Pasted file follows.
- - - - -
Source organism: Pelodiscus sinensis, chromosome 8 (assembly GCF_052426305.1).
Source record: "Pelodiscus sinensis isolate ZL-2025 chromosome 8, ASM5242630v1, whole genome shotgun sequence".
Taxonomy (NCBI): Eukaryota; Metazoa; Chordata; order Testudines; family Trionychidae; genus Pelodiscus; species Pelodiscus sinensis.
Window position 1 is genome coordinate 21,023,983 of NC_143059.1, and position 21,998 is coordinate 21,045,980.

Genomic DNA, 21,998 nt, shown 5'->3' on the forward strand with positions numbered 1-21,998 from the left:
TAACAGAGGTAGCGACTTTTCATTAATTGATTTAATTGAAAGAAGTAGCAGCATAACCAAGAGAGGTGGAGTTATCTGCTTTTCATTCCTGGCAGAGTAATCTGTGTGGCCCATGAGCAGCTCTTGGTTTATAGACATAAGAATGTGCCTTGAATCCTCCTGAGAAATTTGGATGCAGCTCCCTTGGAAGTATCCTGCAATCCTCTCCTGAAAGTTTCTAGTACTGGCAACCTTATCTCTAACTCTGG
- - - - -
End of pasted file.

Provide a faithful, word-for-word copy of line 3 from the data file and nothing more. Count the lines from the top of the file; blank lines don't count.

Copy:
Taxonomy (NCBI): Eukaryota; Metazoa; Chordata; order Testudines; family Trionychidae; genus Pelodiscus; species Pelodiscus sinensis.